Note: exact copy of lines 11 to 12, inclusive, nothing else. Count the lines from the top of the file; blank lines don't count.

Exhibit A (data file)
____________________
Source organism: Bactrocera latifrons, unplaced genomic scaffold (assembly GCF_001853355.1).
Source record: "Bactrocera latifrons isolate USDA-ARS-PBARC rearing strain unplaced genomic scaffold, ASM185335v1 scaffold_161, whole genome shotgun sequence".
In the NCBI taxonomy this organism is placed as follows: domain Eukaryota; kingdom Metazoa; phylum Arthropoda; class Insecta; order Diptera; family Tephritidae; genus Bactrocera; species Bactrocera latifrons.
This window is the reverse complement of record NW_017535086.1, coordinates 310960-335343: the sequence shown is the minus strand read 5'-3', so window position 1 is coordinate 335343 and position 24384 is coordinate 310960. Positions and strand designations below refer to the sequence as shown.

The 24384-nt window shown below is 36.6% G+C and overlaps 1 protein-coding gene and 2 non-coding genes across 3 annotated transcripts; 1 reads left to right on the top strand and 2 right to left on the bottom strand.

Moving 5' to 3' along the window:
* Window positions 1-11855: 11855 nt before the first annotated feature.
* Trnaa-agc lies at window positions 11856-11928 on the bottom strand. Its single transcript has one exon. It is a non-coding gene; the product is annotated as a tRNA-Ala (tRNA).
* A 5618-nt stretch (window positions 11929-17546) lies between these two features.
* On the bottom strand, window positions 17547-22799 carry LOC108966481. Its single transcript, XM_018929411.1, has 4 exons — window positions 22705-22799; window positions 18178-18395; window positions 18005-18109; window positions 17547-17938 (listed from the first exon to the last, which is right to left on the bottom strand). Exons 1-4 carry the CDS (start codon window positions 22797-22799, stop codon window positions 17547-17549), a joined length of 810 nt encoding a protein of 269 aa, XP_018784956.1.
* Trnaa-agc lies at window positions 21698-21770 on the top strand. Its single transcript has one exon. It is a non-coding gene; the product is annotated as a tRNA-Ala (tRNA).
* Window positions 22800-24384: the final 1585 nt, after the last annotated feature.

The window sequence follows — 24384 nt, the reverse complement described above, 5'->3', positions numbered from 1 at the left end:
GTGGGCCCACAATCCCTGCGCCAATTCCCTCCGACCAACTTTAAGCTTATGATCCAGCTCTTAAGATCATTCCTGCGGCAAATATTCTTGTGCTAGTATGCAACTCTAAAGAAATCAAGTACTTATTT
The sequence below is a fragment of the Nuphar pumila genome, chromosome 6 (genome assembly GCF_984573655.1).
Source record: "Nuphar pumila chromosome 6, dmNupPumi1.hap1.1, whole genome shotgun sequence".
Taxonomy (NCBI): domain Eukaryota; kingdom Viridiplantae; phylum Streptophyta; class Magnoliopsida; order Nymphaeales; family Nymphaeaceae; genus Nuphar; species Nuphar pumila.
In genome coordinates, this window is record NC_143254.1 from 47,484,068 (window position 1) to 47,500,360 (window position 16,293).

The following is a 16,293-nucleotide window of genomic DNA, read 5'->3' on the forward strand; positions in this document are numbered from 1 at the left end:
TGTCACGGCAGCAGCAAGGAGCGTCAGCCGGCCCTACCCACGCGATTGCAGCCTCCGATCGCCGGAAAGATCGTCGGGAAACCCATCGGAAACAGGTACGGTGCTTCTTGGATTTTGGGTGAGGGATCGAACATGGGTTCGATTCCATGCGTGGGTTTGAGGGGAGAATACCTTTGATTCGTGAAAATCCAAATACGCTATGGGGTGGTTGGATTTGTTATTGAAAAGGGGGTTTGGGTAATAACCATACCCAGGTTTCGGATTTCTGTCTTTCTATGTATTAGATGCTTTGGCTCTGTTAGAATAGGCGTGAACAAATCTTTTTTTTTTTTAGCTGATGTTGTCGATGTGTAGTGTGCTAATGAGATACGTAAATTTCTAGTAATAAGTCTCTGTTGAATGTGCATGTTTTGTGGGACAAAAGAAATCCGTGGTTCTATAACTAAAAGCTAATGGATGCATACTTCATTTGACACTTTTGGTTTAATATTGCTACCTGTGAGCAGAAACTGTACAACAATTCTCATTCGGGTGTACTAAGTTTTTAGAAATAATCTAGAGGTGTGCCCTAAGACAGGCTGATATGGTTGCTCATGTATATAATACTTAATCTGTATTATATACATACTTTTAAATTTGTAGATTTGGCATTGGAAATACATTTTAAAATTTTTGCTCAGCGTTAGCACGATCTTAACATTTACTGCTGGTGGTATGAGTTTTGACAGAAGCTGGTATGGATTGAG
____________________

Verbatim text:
* Trnaa-agc lies at window positions 21698-21770 on the top strand. Its single transcript has one exon. It is a non-coding gene; the product is annotated as a tRNA-Ala (tRNA).
* Window positions 22800-24384: the final 1585 nt, after the last annotated feature.